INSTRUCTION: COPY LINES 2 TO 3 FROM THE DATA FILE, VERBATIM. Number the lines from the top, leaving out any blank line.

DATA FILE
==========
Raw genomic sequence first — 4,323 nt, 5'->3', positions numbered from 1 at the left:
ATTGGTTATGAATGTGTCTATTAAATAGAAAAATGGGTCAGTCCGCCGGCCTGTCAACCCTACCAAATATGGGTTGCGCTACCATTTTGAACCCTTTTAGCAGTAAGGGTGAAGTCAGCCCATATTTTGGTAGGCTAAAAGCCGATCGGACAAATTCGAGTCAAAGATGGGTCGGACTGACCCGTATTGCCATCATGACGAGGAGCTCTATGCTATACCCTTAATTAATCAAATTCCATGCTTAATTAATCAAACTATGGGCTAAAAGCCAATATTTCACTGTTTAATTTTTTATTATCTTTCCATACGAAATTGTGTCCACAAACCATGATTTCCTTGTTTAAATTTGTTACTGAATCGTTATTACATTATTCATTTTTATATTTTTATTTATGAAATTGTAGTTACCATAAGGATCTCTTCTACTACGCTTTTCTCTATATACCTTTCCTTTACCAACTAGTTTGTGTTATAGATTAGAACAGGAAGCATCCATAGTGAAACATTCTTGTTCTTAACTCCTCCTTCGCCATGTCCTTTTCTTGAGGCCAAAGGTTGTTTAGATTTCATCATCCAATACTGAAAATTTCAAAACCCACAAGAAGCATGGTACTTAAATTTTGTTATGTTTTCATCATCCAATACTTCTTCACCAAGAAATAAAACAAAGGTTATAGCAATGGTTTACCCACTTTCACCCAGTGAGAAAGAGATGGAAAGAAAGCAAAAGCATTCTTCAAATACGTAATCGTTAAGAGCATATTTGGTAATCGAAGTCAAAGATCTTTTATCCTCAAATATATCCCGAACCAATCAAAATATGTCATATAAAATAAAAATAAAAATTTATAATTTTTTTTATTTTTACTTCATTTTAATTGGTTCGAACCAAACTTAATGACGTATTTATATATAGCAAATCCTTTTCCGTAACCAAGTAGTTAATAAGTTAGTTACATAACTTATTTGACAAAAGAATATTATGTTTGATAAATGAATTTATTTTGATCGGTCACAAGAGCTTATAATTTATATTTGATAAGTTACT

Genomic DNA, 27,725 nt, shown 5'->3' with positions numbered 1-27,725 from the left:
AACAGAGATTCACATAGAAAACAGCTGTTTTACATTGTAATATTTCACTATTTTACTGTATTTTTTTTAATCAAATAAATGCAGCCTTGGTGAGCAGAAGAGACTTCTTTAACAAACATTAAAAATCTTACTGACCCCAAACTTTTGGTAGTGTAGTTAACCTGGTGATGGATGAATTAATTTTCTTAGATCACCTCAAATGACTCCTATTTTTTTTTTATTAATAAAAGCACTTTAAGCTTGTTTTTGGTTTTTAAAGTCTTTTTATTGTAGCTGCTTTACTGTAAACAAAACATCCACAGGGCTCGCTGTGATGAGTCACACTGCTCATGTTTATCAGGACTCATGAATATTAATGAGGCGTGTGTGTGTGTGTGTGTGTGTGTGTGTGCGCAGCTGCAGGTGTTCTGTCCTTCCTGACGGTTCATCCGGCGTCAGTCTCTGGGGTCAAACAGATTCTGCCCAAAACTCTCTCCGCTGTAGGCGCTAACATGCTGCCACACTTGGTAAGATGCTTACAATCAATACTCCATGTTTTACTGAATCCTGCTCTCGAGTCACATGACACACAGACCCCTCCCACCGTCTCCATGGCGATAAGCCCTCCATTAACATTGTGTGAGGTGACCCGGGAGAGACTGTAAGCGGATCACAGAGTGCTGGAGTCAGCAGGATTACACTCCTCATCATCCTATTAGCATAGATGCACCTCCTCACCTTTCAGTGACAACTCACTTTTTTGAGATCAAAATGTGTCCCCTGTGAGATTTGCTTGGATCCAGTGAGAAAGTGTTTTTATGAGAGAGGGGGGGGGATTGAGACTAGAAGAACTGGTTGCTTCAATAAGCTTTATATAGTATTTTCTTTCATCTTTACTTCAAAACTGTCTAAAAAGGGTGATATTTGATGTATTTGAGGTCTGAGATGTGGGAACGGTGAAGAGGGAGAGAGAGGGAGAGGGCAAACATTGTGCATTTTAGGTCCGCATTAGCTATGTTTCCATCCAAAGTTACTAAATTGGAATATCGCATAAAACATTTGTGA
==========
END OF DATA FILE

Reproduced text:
ATTGGTTATGAATGTGTCTATTAAATAGAAAAATGGGTCAGTCCGCCGGCCTGTCAACCCTACCAAATATGGGTTGCGCTACCATTTTGAACCCTTTTAGCAGTAAGGGTGAAGTCAGCCCATATTTTGGTAGGCTAAAAGCCGATCGGACAAATTCGAGTCAAAGATGGGTCGGACTGACCCGTATTGCCATCATGACGAGGAGCTCTATGCTATACCCTTAATTAATCAAATTCCATGCTTAATTAATCAAACTATGGGCTAAAAGCCAATATTTCACTGTTTAATTTTTTATTATCTTTCCATACGAAATTGTGTCCACAAACCATGATTTCCTTGTTTAAATTTGTTACTGAATCGTTATTACATTATTCATTTTTATATTTTTATTTATGAAATTGTAGTTACCATAAGGATCTCTTCTACTACGCTTTTCTCTATATACCTTTCCTTTACCAACTAGTTTGTGTTATAGATTAGAACAGGAAGCATCCATAGTGAAACATTCTTGTTCTTAACTCCTCCTTCGCCATGTCCTTTTCTTGAGGCCAAAGGTTGTTTAGATTTCATCATCCAATACTGAAAATTTCAAAACCCACAAGAAGCATGGTACTTAAATTTTGTTATGTTTTCATCATCCAATACTTCTTCACCAAGAAATAAAACAAAGGTTATAGCAATGGTTTACCCACTTTCACCCAGTGAGAAAGAGATGGAAAGAAAGCAAAAGCATTCTTCAAATACGTAATCGTTAAGAGCATATTTGGTAATCGAAGTCAAAGATCTTTTATCCTCAAATATATCCCGAACCAATCAAAATATGTCATATAAAATAAAAATAAAAATTTATAATTTTTTTTATTTTTACTTCATTTTAATTGGTTCGAACCAAACTTAATGACGTATTTATATATAGCAAATCCTTTTCCGTAACCAAGTAGTTAATAAGTTAGTTACATAACTTATTTGACAAAAGAATATTATGTTTGATAAATGAATTTATTTTGATCGGTCACAAGAGCTTATAATTTATATTTGATAAGTTACT

Genomic DNA, 27,725 nt, shown 5'->3' with positions numbered 1-27,725 from the left: